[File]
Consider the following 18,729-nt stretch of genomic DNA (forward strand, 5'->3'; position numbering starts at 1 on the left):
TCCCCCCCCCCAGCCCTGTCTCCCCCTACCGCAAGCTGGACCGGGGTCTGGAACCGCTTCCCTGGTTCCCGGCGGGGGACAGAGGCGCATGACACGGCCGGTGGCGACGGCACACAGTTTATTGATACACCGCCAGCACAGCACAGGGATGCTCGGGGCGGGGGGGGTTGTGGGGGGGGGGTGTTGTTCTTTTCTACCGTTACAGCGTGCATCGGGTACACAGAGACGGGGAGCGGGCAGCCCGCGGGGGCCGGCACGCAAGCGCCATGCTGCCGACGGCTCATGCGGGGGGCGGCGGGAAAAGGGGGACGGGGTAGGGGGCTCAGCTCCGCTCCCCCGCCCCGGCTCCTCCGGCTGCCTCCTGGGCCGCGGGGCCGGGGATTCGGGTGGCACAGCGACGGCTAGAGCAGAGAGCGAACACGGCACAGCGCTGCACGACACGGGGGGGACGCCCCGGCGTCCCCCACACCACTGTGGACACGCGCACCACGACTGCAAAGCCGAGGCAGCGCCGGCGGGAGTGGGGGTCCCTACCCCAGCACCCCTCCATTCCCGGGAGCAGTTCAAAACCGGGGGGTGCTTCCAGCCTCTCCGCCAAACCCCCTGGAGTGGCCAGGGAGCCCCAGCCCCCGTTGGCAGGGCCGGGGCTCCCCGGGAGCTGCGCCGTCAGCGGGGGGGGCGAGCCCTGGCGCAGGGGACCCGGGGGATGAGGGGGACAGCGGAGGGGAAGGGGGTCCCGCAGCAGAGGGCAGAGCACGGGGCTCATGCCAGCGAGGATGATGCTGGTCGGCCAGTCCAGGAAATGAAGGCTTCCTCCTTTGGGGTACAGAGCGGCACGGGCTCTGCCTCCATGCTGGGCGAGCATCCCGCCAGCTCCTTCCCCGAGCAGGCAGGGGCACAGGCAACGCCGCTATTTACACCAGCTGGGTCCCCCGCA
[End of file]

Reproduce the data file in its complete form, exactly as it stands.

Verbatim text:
Consider the following 18,729-nt stretch of genomic DNA (forward strand, 5'->3'; position numbering starts at 1 on the left):
TCCCCCCCCCCAGCCCTGTCTCCCCCTACCGCAAGCTGGACCGGGGTCTGGAACCGCTTCCCTGGTTCCCGGCGGGGGACAGAGGCGCATGACACGGCCGGTGGCGACGGCACACAGTTTATTGATACACCGCCAGCACAGCACAGGGATGCTCGGGGCGGGGGGGGTTGTGGGGGGGGGGTGTTGTTCTTTTCTACCGTTACAGCGTGCATCGGGTACACAGAGACGGGGAGCGGGCAGCCCGCGGGGGCCGGCACGCAAGCGCCATGCTGCCGACGGCTCATGCGGGGGGCGGCGGGAAAAGGGGGACGGGGTAGGGGGCTCAGCTCCGCTCCCCCGCCCCGGCTCCTCCGGCTGCCTCCTGGGCCGCGGGGCCGGGGATTCGGGTGGCACAGCGACGGCTAGAGCAGAGAGCGAACACGGCACAGCGCTGCACGACACGGGGGGGACGCCCCGGCGTCCCCCACACCACTGTGGACACGCGCACCACGACTGCAAAGCCGAGGCAGCGCCGGCGGGAGTGGGGGTCCCTACCCCAGCACCCCTCCATTCCCGGGAGCAGTTCAAAACCGGGGGGTGCTTCCAGCCTCTCCGCCAAACCCCCTGGAGTGGCCAGGGAGCCCCAGCCCCCGTTGGCAGGGCCGGGGCTCCCCGGGAGCTGCGCCGTCAGCGGGGGGGGCGAGCCCTGGCGCAGGGGACCCGGGGGATGAGGGGGACAGCGGAGGGGAAGGGGGTCCCGCAGCAGAGGGCAGAGCACGGGGCTCATGCCAGCGAGGATGATGCTGGTCGGCCAGTCCAGGAAATGAAGGCTTCCTCCTTTGGGGTACAGAGCGGCACGGGCTCTGCCTCCATGCTGGGCGAGCATCCCGCCAGCTCCTTCCCCGAGCAGGCAGGGGCACAGGCAACGCCGCTATTTACACCAGCTGGGTCCCCCGCA